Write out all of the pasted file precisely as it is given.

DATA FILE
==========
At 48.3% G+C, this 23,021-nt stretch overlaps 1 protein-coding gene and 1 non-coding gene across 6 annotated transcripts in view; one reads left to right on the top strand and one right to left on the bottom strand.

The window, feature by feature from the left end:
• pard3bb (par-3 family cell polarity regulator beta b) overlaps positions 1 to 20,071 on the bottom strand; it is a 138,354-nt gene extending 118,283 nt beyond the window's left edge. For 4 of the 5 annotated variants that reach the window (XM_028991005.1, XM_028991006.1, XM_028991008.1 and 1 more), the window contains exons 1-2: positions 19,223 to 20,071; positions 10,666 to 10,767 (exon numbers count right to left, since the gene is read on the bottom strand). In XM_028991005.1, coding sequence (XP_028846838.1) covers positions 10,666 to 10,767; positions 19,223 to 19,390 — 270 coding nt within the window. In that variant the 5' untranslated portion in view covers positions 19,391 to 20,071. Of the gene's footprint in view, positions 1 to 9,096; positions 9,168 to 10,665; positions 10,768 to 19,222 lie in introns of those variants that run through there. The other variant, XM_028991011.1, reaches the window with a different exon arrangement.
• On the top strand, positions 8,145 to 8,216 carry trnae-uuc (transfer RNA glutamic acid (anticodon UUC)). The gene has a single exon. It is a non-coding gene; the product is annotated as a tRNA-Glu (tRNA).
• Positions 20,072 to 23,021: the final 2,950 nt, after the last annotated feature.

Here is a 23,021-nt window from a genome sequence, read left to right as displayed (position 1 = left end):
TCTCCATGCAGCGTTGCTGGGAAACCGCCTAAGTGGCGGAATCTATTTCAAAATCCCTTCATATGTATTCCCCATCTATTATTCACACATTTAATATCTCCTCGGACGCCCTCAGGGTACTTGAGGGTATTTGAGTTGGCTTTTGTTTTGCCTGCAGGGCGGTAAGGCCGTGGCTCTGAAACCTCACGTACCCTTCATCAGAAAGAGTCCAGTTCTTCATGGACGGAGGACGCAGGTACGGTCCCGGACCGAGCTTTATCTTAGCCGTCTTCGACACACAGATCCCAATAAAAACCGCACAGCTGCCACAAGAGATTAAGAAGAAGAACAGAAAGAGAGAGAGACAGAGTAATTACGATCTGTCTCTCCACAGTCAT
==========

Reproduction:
At 48.3% G+C, this 23,021-nt stretch overlaps 1 protein-coding gene and 1 non-coding gene across 6 annotated transcripts in view; one reads left to right on the top strand and one right to left on the bottom strand.

The window, feature by feature from the left end:
• pard3bb (par-3 family cell polarity regulator beta b) overlaps positions 1 to 20,071 on the bottom strand; it is a 138,354-nt gene extending 118,283 nt beyond the window's left edge. For 4 of the 5 annotated variants that reach the window (XM_028991005.1, XM_028991006.1, XM_028991008.1 and 1 more), the window contains exons 1-2: positions 19,223 to 20,071; positions 10,666 to 10,767 (exon numbers count right to left, since the gene is read on the bottom strand). In XM_028991005.1, coding sequence (XP_028846838.1) covers positions 10,666 to 10,767; positions 19,223 to 19,390 — 270 coding nt within the window. In that variant the 5' untranslated portion in view covers positions 19,391 to 20,071. Of the gene's footprint in view, positions 1 to 9,096; positions 9,168 to 10,665; positions 10,768 to 19,222 lie in introns of those variants that run through there. The other variant, XM_028991011.1, reaches the window with a different exon arrangement.
• On the top strand, positions 8,145 to 8,216 carry trnae-uuc (transfer RNA glutamic acid (anticodon UUC)). The gene has a single exon. It is a non-coding gene; the product is annotated as a tRNA-Glu (tRNA).
• Positions 20,072 to 23,021: the final 2,950 nt, after the last annotated feature.

Here is a 23,021-nt window from a genome sequence, read left to right as displayed (position 1 = left end):
TCTCCATGCAGCGTTGCTGGGAAACCGCCTAAGTGGCGGAATCTATTTCAAAATCCCTTCATATGTATTCCCCATCTATTATTCACACATTTAATATCTCCTCGGACGCCCTCAGGGTACTTGAGGGTATTTGAGTTGGCTTTTGTTTTGCCTGCAGGGCGGTAAGGCCGTGGCTCTGAAACCTCACGTACCCTTCATCAGAAAGAGTCCAGTTCTTCATGGACGGAGGACGCAGGTACGGTCCCGGACCGAGCTTTATCTTAGCCGTCTTCGACACACAGATCCCAATAAAAACCGCACAGCTGCCACAAGAGATTAAGAAGAAGAACAGAAAGAGAGAGAGACAGAGTAATTACGATCTGTCTCTCCACAGTCAT